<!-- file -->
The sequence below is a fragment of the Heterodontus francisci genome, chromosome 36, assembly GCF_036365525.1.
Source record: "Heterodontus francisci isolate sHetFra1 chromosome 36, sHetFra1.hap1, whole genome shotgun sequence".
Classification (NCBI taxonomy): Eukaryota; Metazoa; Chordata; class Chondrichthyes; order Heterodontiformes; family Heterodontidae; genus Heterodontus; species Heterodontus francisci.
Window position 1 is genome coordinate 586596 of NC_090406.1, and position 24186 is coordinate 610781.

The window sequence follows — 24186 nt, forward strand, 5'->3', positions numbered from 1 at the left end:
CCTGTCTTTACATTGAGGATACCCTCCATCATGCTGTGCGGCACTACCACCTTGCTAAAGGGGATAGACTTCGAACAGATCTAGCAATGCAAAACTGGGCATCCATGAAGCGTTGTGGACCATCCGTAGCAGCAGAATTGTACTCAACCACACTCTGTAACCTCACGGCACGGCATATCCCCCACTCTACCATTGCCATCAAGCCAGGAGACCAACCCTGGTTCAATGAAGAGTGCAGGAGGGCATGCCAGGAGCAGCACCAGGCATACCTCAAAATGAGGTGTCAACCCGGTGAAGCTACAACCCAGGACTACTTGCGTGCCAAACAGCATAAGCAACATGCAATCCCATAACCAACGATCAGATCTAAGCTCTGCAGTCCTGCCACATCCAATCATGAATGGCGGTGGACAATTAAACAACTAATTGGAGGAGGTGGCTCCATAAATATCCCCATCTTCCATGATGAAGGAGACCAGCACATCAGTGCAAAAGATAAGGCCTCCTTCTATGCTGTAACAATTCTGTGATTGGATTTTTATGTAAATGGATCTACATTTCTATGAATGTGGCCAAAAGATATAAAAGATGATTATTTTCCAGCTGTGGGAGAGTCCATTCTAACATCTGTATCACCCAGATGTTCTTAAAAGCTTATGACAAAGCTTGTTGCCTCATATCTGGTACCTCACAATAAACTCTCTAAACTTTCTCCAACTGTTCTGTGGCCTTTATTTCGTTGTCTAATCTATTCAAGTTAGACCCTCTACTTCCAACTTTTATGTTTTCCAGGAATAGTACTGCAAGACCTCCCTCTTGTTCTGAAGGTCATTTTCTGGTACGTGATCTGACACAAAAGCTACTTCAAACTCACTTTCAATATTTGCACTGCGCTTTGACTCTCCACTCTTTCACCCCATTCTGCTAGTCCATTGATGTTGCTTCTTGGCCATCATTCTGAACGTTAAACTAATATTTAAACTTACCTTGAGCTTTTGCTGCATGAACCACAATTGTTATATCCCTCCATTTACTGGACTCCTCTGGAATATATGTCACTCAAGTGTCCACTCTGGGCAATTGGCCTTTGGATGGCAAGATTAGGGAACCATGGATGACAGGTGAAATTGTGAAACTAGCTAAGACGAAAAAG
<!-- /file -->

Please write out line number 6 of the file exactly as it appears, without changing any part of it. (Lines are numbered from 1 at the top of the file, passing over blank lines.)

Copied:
CCTGTCTTTACATTGAGGATACCCTCCATCATGCTGTGCGGCACTACCACCTTGCTAAAGGGGATAGACTTCGAACAGATCTAGCAATGCAAAACTGGGCATCCATGAAGCGTTGTGGACCATCCGTAGCAGCAGAATTGTACTCAACCACACTCTGTAACCTCACGGCACGGCATATCCCCCACTCTACCATTGCCATCAAGCCAGGAGACCAACCCTGGTTCAATGAAGAGTGCAGGAGGGCATGCCAGGAGCAGCACCAGGCATACCTCAAAATGAGGTGTCAACCCGGTGAAGCTACAACCCAGGACTACTTGCGTGCCAAACAGCATAAGCAACATGCAATCCCATAACCAACGATCAGATCTAAGCTCTGCAGTCCTGCCACATCCAATCATGAATGGCGGTGGACAATTAAACAACTAATTGGAGGAGGTGGCTCCATAAATATCCCCATCTTCCATGATGAAGGAGACCAGCACATCAGTGCAAAAGATAAGGCCTCCTTCTATGCTGTAACAATTCTGTGATTGGATTTTTATGTAAATGGATCTACATTTCTATGAATGTGGCCAAAAGATATAAAAGATGATTATTTTCCAGCTGTGGGAGAGTCCATTCTAACATCTGTATCACCCAGATGTTCTTAAAAGCTTATGACAAAGCTTGTTGCCTCATATCTGGTACCTCACAATAAACTCTCTAAACTTTCTCCAACTGTTCTGTGGCCTTTATTTCGTTGTCTAATCTATTCAAGTTAGACCCTCTACTTCCAACTTTTATGTTTTCCAGGAATAGTACTGCAAGACCTCCCTCTTGTTCTGAAGGTCATTTTCTGGTACGTGATCTGACACAAAAGCTACTTCAAACTCACTTTCAATATTTGCACTGCGCTTTGACTCTCCACTCTTTCACCCCATTCTGCTAGTCCATTGATGTTGCTTCTTGGCCATCATTCTGAACGTTAAACTAATATTTAAACTTACCTTGAGCTTTTGCTGCATGAACCACAATTGTTATATCCCTCCATTTACTGGACTCCTCTGGAATATATGTCACTCAAGTGTCCACTCTGGGCAATTGGCCTTTGGATGGCAAGATTAGGGAACCATGGATGACAGGTGAAATTGTGAAACTAGCTAAGACGAAAAAG